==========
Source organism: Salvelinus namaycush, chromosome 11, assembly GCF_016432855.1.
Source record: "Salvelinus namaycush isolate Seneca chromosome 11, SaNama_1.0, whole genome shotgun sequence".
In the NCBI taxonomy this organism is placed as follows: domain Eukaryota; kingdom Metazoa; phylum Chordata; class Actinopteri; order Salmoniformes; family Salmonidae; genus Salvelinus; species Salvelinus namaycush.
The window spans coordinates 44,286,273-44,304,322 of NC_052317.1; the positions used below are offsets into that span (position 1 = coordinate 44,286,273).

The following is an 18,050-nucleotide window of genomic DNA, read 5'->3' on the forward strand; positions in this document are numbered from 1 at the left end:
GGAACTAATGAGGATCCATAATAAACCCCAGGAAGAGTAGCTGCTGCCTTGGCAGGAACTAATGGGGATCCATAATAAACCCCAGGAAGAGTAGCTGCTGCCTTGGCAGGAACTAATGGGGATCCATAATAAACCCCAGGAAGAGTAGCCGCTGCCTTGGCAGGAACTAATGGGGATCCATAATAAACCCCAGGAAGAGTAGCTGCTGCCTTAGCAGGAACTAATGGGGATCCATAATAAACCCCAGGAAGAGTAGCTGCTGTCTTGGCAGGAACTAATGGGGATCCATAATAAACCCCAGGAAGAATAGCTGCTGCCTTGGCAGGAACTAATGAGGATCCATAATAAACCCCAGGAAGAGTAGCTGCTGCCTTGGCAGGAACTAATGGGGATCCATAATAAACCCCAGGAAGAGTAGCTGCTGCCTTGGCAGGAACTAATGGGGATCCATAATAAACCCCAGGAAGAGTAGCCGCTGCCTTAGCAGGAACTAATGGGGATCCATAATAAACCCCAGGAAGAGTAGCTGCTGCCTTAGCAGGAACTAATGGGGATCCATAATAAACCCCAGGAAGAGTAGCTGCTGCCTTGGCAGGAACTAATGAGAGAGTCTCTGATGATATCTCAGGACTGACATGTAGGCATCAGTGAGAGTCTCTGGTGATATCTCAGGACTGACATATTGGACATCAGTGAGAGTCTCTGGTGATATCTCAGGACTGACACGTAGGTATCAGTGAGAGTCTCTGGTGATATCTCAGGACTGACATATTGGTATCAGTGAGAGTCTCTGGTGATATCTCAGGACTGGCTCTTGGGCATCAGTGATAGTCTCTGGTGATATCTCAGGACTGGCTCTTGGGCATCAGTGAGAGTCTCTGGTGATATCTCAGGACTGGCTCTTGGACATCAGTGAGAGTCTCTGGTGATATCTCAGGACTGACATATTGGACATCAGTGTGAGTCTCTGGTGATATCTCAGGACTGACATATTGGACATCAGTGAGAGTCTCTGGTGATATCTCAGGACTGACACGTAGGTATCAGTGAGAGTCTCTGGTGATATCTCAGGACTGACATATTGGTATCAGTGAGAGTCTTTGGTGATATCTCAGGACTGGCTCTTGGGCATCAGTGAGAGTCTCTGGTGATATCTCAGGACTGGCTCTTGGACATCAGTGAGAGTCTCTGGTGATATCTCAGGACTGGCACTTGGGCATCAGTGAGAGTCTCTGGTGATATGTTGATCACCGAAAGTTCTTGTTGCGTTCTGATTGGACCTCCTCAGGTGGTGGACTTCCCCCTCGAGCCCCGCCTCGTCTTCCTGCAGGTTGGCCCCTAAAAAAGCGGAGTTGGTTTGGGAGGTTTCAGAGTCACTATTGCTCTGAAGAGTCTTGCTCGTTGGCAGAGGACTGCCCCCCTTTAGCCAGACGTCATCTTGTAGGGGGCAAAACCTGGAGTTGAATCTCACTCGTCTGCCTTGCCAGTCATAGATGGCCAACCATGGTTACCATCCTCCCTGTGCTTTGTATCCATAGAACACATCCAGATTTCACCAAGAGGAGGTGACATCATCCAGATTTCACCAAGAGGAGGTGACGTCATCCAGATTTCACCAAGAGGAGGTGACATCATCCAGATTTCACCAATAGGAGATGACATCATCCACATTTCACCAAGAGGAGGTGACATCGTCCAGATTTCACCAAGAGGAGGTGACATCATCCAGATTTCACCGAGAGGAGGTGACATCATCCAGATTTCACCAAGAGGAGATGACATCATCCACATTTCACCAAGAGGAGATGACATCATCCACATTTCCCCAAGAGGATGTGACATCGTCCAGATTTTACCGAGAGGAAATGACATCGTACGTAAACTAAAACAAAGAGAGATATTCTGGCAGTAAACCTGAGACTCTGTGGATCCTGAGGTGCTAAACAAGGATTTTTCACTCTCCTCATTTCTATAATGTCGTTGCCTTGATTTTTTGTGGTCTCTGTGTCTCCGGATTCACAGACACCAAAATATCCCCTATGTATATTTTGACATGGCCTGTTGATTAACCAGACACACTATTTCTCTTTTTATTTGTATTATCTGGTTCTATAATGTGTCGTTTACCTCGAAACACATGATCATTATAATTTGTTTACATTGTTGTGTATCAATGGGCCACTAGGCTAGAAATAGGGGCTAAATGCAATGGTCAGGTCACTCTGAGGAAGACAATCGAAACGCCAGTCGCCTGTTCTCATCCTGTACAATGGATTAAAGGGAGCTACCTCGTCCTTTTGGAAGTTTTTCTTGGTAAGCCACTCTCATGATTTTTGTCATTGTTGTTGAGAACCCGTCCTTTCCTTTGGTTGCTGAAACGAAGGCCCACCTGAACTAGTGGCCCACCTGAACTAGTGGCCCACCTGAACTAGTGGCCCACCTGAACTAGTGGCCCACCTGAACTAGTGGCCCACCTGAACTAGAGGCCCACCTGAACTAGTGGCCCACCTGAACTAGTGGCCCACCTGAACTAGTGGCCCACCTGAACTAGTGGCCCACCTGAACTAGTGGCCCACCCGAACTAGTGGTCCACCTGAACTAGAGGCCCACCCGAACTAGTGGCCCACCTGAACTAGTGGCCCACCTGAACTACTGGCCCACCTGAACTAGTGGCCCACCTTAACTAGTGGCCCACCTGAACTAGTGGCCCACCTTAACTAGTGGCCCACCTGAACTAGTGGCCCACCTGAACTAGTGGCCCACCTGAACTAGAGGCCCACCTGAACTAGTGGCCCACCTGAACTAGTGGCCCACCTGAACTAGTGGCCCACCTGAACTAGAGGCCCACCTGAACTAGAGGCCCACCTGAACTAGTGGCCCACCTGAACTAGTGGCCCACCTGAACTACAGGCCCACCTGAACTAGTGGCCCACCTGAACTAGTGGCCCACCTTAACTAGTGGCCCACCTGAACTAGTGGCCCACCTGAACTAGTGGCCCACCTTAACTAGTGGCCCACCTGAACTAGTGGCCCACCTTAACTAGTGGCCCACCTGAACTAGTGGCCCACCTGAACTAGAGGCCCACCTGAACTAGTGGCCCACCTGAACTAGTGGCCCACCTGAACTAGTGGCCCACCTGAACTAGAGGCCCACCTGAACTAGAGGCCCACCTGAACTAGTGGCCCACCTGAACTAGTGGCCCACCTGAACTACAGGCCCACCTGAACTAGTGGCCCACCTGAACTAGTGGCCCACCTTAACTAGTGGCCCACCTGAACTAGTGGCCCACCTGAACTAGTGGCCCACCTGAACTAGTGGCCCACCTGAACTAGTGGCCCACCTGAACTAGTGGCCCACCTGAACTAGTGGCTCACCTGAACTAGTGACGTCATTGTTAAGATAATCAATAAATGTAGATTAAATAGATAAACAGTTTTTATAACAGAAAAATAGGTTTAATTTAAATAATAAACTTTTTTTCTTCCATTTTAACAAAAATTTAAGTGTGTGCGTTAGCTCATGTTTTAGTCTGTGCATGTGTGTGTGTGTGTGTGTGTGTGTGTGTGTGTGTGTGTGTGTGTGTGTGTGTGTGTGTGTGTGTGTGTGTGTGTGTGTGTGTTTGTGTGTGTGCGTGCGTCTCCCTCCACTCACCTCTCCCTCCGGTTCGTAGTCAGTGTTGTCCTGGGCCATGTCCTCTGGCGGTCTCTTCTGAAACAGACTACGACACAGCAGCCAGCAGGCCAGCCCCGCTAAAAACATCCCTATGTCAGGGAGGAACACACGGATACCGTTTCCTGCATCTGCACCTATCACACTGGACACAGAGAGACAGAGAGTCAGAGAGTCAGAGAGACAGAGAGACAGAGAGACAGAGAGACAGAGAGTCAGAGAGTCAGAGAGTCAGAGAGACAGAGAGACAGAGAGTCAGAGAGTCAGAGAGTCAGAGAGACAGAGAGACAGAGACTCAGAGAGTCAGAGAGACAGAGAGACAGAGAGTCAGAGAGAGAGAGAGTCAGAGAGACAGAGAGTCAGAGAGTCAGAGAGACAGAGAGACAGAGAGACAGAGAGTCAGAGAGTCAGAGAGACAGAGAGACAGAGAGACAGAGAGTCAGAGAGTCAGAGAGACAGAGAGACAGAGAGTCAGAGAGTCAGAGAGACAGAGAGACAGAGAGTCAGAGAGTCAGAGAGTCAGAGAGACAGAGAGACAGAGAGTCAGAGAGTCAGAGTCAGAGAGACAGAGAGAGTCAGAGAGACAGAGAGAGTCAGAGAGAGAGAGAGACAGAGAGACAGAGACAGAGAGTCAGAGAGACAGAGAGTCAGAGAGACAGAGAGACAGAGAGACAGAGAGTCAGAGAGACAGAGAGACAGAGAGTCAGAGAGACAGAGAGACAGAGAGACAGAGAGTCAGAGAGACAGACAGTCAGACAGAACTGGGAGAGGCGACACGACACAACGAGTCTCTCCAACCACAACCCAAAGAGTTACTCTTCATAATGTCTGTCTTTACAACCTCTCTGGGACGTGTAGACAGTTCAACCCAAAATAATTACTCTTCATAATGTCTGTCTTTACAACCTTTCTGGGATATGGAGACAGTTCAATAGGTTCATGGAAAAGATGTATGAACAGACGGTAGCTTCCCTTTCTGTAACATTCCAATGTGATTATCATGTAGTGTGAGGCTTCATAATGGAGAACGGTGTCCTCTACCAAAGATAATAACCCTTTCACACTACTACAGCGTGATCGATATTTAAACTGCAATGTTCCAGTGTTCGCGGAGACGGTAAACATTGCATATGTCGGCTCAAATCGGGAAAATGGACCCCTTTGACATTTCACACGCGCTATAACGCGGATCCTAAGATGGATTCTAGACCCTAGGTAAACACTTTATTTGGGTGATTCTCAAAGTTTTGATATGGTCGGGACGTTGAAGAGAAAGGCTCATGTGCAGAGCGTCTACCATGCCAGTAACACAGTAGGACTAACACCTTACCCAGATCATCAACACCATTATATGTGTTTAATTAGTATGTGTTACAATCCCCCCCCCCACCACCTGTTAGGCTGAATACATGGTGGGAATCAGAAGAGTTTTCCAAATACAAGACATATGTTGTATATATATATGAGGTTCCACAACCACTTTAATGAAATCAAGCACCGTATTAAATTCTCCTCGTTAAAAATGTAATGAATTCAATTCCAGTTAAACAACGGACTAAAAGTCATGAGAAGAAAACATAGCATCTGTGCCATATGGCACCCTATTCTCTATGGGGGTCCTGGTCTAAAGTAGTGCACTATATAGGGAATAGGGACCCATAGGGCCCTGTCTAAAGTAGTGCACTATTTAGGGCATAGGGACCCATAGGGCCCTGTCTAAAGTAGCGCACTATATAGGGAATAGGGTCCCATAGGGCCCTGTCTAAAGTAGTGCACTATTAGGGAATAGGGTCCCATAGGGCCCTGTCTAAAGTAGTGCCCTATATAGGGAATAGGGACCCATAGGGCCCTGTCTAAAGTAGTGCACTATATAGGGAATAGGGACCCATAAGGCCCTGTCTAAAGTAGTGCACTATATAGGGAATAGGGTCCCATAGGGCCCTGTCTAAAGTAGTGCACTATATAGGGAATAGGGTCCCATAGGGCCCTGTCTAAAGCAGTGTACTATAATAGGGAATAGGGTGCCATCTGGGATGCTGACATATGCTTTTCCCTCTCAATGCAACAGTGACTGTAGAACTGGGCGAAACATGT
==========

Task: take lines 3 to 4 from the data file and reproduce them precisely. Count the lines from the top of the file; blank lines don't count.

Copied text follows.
In the NCBI taxonomy this organism is placed as follows: domain Eukaryota; kingdom Metazoa; phylum Chordata; class Actinopteri; order Salmoniformes; family Salmonidae; genus Salvelinus; species Salvelinus namaycush.
The window spans coordinates 44,286,273-44,304,322 of NC_052317.1; the positions used below are offsets into that span (position 1 = coordinate 44,286,273).